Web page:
Published August 07, 2011
WASHINGTON -- Timothy Geithner will remain on the job as Treasury secretary, the Treasury Department announced Sunday in a written statement.
"Secretary Geithner has let the president know that he plans to stay on in his position at Treasury. He looks forward to the important work ahead on the challenges facing our great country," said Treasury Assistant Secretary for Public Affairs Jenni LeCompte.
In late June, people close to Geithner said he was considering leaving after the debt limit was raised in August. They said he was tired of commuting to New York, where his son will be finishing up his last year in high school.
Geithner is the only remaining top official on Obama's original economics team, and has been facing considerable criticism and calls for his resignation after Standard and Poor's downgraded the U.S. credit rating from AAA to AA+ on Friday evening.
Geithner informed the president of his decision to stay in the Cabinet on Friday morning.
"The president asked Secretary Geithner to stay on at Treasury and welcomes his decision," said White House Press Secretary Jay Carney.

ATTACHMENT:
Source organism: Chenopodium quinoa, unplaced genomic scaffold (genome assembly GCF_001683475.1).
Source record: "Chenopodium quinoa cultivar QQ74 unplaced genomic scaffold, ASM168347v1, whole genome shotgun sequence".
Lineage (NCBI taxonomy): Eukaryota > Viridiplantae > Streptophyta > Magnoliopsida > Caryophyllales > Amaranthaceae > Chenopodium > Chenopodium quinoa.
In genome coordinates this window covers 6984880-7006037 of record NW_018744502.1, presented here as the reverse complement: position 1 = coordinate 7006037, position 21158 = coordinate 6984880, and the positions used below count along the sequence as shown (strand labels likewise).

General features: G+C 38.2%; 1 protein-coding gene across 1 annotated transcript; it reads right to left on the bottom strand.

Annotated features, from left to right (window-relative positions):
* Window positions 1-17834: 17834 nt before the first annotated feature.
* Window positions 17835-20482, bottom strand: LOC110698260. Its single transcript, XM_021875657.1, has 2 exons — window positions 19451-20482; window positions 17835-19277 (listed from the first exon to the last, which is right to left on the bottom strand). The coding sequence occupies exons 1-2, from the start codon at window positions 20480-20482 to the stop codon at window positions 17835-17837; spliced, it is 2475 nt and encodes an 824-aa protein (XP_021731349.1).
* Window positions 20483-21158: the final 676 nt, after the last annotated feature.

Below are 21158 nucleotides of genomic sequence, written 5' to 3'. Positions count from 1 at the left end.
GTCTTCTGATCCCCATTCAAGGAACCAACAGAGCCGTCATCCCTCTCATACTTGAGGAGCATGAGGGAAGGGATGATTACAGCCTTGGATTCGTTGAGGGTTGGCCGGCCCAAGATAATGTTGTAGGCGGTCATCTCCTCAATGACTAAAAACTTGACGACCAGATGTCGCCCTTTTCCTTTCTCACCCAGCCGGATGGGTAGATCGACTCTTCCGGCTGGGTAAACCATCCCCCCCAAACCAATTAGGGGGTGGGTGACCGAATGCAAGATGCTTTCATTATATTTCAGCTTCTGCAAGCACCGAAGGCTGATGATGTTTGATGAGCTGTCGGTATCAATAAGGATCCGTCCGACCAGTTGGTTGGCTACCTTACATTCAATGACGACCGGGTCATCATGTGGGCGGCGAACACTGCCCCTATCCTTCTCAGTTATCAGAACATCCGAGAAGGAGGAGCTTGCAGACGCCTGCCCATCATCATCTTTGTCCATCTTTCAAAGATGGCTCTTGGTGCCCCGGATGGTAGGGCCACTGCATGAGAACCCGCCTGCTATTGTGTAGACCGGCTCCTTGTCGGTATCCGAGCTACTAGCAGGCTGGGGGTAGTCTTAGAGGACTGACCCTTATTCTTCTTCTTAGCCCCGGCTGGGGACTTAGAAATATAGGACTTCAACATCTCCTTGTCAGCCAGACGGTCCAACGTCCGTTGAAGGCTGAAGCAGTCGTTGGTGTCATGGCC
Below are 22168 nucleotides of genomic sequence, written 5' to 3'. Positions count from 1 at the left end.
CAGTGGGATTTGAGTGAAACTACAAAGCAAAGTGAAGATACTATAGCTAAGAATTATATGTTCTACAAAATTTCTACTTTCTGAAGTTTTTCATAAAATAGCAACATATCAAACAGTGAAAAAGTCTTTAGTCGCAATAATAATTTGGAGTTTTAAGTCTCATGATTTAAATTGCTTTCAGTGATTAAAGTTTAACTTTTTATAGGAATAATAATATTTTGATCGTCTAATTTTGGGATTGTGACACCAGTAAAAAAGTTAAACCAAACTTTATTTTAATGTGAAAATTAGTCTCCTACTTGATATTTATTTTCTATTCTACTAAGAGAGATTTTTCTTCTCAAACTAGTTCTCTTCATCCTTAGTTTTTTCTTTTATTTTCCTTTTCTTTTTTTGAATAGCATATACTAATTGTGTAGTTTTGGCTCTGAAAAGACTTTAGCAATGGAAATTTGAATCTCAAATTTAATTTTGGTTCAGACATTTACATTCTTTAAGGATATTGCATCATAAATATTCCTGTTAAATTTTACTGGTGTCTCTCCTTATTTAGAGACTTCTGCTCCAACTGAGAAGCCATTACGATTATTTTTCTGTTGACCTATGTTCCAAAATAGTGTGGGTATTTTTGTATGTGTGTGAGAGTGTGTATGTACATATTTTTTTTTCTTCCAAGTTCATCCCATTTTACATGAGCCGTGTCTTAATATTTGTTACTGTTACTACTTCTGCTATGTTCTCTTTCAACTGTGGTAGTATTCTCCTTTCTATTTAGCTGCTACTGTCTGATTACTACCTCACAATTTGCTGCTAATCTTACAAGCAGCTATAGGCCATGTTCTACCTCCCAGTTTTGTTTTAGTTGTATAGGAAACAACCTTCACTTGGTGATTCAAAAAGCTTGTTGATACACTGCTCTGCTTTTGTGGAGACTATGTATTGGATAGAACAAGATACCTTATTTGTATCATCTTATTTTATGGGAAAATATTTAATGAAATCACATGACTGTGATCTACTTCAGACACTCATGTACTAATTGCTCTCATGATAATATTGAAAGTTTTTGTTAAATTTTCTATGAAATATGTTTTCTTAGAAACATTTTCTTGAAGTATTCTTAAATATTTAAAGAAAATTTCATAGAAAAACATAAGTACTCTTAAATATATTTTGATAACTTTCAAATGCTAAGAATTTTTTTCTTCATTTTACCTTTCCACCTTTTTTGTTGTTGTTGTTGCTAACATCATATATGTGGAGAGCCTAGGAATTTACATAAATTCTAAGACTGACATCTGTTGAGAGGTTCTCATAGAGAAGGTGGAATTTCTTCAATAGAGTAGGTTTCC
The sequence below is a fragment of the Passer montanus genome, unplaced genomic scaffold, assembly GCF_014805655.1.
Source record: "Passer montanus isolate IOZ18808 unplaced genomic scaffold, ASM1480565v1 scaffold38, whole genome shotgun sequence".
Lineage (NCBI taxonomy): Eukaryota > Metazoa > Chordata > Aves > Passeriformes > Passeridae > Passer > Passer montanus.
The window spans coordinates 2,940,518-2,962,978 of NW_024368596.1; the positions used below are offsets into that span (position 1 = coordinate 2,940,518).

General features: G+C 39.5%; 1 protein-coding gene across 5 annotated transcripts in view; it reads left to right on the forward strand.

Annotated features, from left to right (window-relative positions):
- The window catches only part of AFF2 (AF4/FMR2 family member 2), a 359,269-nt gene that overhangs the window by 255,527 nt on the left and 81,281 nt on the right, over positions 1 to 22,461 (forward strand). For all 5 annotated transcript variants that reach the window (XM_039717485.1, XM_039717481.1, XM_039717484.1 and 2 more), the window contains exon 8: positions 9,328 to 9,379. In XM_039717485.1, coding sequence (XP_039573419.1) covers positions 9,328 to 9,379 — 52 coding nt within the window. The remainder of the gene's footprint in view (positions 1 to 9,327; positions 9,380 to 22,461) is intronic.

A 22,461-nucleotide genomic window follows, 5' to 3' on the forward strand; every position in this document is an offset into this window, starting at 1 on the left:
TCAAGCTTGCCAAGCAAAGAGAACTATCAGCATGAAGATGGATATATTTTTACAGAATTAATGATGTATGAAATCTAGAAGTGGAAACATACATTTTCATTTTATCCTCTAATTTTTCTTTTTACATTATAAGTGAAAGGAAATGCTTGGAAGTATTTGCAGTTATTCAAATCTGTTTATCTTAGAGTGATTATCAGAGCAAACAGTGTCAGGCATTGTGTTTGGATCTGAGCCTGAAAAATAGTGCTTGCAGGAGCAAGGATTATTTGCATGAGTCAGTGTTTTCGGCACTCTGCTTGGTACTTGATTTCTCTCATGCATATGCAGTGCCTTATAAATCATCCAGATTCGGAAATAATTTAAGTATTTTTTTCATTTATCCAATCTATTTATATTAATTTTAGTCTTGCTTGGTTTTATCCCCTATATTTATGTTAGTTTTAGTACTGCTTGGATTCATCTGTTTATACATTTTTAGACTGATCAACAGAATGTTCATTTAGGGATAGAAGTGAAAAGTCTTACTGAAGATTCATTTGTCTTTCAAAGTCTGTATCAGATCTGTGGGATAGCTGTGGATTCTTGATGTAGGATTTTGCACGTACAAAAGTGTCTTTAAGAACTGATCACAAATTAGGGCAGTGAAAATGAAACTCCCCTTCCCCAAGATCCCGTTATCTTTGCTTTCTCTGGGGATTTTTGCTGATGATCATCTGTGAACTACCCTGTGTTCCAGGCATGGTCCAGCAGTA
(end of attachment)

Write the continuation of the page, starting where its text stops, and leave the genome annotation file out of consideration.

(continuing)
Geithner and other finance ministers from the world's largest economies have been discussing what actions need to be taken to stabilize markets following renewed worries about Europe's debt problems. They were having another discussion Sunday evening as the Asian markets opened, where early reactions to the downgrade would be gauged.
A series of Obama's economic advisors have departed including Lawrence Summers, the first head of the president's National Economic Council, and two of the president's chief economic advisers, first Christina Romer and then Austan Goolsbee, who left this past week.
Obama has also had to replace his first budget director, Peter Orszag.
Before joining Obama's administration, Geithner served as president of the Federal Reserve Bank of New York, a job that put him on the front lines of the central bank's efforts to battle the financial crisis and to get credit flowing more freely. He has a close working relationship with Federal Reserve Chairman Ben Bernanke.
During the Clinton administration, Geithner held top positions at the Treasury Department dealing with international financial crises that occurred during that administration.
The Associated Press contributed to this report.